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Thread: Normal Maps

  1. #1
    Member Lancer's Avatar
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    Normal Maps

    Normal maps are cool. They are blueish textures which work like (but are more accurate than) bumpmaps... apply them to a model and they add bumpy textures & displacement to the surface. This makes it possible to have a low resolution model look like it is a high resolution model, but without the major strain on CPU resources.



    In this tutorial, you will how to make a Normal Map of a high resolution model, and apply it to a lower resolution model so that it looks like the high resolution version.

    I am assuming you know the basics of Blender, including how to UV unwrap and also Sculpt mode. The tutorial would be too long if I explained those parts so it's better for you to follow other tutorials on those areas until you are ready for this one.

    So then; the workflow is you are going to start with a low poly model, make a hi-poly copy of the mesh, sculpt in detail and then create a Normal Map to display the high definition detail on your low-poly character.

    First, we need a low resolution model. I'm going to use Suzanne (monkey head) for the images here, although she's not ideal because her eyes are separated polys which form nearly overlapping faces against her face, which will likely be troublesome for Normal Mapping. Where possible use a simple base mesh without sandwiched faces.



    STEP 1: UV unwrap the low poly model.


    I shouldn't need to tell you how to do this. Add seams, Unwrap, and then rearrange the islands on your UV layout. Don't rush this stage. Normal Maps are affected by the quality of your UV layout.



    Make sure the low poly mesh has an image associated with it from the UV editor. While in EDIT mode, assign a "new image" in the UV editor as needed (and presave it). This new UV image is now set up and ready for baking, a process which comes shortly.


    STEP 2: Create low and high poly versions.

    Make a copy of your mesh. Name one "Suzanne_high" and then the other "Suzanne_low". Move Suzanne_low to a different layer out of the way, but don't change the physical (x,y,z) position as they will later need to be in the same location when making the Normal Map.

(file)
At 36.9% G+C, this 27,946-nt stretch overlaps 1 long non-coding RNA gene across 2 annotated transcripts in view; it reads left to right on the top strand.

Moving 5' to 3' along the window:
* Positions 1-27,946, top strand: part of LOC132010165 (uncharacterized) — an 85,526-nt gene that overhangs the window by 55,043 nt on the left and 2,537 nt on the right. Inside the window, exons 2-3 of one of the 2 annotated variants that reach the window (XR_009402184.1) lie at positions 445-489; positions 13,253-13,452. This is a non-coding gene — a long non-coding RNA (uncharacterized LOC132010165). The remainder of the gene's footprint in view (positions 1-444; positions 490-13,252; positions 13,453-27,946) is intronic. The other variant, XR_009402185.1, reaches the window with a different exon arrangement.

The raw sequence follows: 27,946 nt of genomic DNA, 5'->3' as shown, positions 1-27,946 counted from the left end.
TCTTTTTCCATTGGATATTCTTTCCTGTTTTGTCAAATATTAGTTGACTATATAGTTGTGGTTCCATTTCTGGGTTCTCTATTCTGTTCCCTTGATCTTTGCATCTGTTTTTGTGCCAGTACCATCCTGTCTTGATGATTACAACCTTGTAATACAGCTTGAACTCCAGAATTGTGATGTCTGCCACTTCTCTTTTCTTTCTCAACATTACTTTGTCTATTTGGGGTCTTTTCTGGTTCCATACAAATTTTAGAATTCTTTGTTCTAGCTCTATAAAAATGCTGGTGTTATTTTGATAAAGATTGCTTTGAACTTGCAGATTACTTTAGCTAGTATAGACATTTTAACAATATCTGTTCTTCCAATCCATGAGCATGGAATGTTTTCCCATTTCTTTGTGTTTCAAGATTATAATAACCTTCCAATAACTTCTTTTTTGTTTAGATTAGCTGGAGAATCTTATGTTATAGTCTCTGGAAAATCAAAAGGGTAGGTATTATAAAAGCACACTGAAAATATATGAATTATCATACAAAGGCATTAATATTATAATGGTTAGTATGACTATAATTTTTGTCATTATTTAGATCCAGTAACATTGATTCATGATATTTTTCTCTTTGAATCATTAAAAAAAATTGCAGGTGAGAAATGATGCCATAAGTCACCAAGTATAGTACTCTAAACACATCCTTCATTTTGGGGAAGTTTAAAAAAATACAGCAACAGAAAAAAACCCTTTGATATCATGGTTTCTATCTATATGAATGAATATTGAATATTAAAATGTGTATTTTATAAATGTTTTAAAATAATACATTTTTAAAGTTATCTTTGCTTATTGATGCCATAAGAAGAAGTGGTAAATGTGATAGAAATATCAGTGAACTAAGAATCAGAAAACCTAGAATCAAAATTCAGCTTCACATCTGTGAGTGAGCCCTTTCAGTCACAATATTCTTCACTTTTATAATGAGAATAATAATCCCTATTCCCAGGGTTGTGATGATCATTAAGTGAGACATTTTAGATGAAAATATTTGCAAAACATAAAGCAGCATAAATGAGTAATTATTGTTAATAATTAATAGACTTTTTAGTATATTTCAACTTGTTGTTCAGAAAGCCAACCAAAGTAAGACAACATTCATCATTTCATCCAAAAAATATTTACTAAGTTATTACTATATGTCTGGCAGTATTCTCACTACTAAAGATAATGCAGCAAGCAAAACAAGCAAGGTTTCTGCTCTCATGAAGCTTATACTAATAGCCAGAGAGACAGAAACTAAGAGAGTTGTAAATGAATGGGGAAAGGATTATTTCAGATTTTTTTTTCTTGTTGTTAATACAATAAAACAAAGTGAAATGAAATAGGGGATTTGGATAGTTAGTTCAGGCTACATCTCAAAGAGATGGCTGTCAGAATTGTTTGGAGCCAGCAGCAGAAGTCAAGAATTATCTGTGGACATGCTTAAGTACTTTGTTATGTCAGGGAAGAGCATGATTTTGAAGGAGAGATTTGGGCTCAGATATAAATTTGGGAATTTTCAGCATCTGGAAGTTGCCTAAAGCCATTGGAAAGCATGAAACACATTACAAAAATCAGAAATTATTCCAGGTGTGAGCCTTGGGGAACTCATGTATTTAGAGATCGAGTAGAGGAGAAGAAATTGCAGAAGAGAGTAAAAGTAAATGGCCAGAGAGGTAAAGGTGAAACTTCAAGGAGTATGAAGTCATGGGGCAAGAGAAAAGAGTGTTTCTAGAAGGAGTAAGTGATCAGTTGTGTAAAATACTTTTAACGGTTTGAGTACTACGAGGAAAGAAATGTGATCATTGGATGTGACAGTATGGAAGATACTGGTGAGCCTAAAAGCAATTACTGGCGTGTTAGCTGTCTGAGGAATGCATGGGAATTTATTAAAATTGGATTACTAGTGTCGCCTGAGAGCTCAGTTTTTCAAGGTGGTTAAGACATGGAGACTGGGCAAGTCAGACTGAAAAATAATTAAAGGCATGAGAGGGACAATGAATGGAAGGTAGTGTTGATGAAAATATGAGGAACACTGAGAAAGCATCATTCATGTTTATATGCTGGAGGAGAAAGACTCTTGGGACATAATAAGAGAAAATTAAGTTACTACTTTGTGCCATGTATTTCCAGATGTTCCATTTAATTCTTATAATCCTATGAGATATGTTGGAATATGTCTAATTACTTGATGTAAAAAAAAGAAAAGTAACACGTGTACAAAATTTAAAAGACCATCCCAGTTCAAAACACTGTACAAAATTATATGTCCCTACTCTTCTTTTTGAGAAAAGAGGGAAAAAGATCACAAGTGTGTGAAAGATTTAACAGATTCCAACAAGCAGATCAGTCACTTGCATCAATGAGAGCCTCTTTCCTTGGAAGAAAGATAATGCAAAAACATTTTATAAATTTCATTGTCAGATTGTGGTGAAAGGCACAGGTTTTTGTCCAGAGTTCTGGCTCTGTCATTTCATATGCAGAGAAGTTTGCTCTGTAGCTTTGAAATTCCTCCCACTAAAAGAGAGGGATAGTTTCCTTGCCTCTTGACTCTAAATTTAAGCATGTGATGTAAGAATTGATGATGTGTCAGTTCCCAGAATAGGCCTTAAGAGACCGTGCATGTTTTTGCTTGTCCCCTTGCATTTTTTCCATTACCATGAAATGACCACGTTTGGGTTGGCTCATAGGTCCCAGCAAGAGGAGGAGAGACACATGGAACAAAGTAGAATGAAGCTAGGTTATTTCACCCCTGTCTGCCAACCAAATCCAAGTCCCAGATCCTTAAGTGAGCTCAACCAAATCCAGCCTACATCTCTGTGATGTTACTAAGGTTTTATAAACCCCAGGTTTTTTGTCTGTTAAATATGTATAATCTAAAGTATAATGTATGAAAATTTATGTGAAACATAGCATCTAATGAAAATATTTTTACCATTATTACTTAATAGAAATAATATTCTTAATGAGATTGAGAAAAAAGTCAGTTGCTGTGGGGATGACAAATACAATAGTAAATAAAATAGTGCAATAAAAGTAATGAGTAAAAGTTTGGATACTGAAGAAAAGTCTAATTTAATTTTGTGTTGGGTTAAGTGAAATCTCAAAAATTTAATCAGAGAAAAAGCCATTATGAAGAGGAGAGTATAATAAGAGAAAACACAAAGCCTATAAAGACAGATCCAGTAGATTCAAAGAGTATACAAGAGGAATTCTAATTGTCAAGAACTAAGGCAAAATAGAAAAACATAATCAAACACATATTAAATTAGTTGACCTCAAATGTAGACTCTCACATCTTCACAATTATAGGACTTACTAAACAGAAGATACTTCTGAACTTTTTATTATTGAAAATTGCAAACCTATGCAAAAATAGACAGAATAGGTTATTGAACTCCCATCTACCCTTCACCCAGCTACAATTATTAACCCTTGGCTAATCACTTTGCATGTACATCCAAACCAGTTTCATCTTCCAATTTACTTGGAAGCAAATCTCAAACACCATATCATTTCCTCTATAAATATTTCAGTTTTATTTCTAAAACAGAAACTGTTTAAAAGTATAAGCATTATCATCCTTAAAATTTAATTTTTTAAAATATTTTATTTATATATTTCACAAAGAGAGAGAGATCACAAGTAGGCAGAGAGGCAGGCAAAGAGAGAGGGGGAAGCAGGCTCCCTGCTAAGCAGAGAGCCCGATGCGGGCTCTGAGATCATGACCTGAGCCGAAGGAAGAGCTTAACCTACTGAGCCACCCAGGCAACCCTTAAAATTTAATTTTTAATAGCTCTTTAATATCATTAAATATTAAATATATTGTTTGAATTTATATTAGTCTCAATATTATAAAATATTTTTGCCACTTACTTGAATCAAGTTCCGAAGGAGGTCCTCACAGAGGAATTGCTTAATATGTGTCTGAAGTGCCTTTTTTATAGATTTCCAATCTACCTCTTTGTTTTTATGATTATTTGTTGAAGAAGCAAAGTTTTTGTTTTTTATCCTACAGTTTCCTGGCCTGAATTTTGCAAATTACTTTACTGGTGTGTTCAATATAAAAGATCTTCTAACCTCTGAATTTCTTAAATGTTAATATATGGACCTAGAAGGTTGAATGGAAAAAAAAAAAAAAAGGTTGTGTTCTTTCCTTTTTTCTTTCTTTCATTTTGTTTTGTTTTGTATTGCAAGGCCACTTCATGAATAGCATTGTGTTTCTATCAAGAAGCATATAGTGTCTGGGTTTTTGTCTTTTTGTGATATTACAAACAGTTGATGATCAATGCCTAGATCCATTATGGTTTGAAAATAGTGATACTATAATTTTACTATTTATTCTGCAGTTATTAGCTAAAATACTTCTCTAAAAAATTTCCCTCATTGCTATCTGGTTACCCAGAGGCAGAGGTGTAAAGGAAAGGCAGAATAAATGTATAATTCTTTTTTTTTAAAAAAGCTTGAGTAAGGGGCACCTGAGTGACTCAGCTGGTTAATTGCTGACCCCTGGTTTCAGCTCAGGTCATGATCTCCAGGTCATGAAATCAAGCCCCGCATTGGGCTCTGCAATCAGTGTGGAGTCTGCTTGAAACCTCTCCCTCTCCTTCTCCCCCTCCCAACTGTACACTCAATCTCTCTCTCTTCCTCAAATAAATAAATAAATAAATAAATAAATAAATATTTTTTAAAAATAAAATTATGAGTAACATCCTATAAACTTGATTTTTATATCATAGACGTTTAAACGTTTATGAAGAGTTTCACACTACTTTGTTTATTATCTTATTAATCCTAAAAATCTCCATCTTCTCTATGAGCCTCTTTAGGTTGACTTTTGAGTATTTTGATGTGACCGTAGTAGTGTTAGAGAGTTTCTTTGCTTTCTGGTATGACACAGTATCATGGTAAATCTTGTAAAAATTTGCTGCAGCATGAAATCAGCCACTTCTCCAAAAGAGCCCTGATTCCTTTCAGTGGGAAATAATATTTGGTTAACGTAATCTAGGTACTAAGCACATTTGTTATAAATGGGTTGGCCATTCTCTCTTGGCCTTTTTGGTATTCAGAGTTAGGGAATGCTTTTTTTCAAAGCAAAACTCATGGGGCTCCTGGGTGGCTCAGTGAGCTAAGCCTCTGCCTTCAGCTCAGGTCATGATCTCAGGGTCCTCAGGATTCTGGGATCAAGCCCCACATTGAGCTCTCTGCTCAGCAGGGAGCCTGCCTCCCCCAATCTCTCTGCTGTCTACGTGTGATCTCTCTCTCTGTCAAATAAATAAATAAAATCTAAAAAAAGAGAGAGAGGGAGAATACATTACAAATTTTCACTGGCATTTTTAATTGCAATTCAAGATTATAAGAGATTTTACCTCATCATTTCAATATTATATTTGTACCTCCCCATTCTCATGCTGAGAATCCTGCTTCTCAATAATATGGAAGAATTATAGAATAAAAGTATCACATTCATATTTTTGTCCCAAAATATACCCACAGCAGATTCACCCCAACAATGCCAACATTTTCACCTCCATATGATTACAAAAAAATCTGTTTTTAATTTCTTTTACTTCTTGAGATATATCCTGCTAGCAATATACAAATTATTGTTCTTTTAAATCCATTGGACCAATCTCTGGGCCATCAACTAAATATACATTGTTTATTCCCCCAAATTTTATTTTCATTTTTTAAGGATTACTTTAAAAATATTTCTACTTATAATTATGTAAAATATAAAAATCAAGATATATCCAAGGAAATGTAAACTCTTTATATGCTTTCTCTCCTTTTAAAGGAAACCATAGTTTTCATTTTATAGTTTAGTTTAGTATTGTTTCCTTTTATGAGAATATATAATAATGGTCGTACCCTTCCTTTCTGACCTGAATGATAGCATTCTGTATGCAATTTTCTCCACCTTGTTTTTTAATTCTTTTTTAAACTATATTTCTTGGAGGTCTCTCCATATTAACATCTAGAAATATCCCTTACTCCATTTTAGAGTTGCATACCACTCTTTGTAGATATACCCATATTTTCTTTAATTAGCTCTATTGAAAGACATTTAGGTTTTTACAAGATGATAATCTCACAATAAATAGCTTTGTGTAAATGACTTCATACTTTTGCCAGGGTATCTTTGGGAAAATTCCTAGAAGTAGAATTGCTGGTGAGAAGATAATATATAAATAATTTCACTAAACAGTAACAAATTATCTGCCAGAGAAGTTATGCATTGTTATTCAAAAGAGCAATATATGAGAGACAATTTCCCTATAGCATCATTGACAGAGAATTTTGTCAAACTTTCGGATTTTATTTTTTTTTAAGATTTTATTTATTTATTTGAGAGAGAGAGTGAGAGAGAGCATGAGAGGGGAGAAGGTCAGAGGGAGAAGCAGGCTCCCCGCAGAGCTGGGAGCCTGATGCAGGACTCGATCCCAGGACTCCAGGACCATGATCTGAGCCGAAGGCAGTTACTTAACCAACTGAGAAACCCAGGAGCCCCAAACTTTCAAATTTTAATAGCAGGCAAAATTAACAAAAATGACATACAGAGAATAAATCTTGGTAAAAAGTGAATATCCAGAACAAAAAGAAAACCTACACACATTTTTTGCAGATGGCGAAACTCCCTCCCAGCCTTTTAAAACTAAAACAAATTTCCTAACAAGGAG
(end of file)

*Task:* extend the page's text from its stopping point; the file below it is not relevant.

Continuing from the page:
STEP 3: Sculpt the high poly details.


    As with UV mapping, Sculpt mode should be familiar to you. Be careful on excessive use of the "grab" function (you can't normal map hooks). You should be looking to add fine details like muscle bulges, cloth wrinkles, skin textures and so forth. Save as you go, and allow yourself to detail as much as your computer will allow.




    STEP 4: Create the Normal Map

    At last you are ready.

    SHIFT-select both the high and low poly models (the low poly should be selected last). You could move the low poly model to the same layer as the high poly version to do this, but SHIFT-enabling both layers also works just as well and keeps them easily separate.

    Now you need to bake (Scene (F10) => Bake options) with the following settings...


    • The Bake should be set to "normals" (not "full render")
    • Make sure "Selected to Active" is activated. This compares the high poly one mesh against the low poly mesh in order to work out surface displacements.
    • Normal space should be set to "tangent". This will generate a Map that allows for the object to be animated (e.g. change rotation). Older methods could only make Normal Maps for stationary objects where only the lighting positions could change.

    Now hit the big "BAKE" button and you should see your new and blue UV map generate. (I like using 1024 sized maps for reasonable resolution)


    Save the map when you are done.


    STEP 5: Apply the Normal Map to a low poly figure.

    This is easy. Simply apply the newly saved image as a texture.

    Under Shading (F5) => Materials (red ball icon)



    Under "Map input" change the projection setting from "Orco" to "UV".



    Under "map to" the default is "Col" (diffuse colour). Change this to "Nor" (normal, or bump).



    To make the Map work as a Normal Map instead of a Bump Map, under Shading (F5) => Texture (F6) (the leopard skin icon), under "Map image" panel, hit "Normal Map" and select "Tangent" from the next droplist.

    Your render should now show the low res model with all the bumps that the high resolution sculpt has. For a better result, you may want to apply a Subsurf modifier to the model, and turn off "hard edges".


    As you can see, this low poly mesh now looks very similar to the higher poly sculpted version.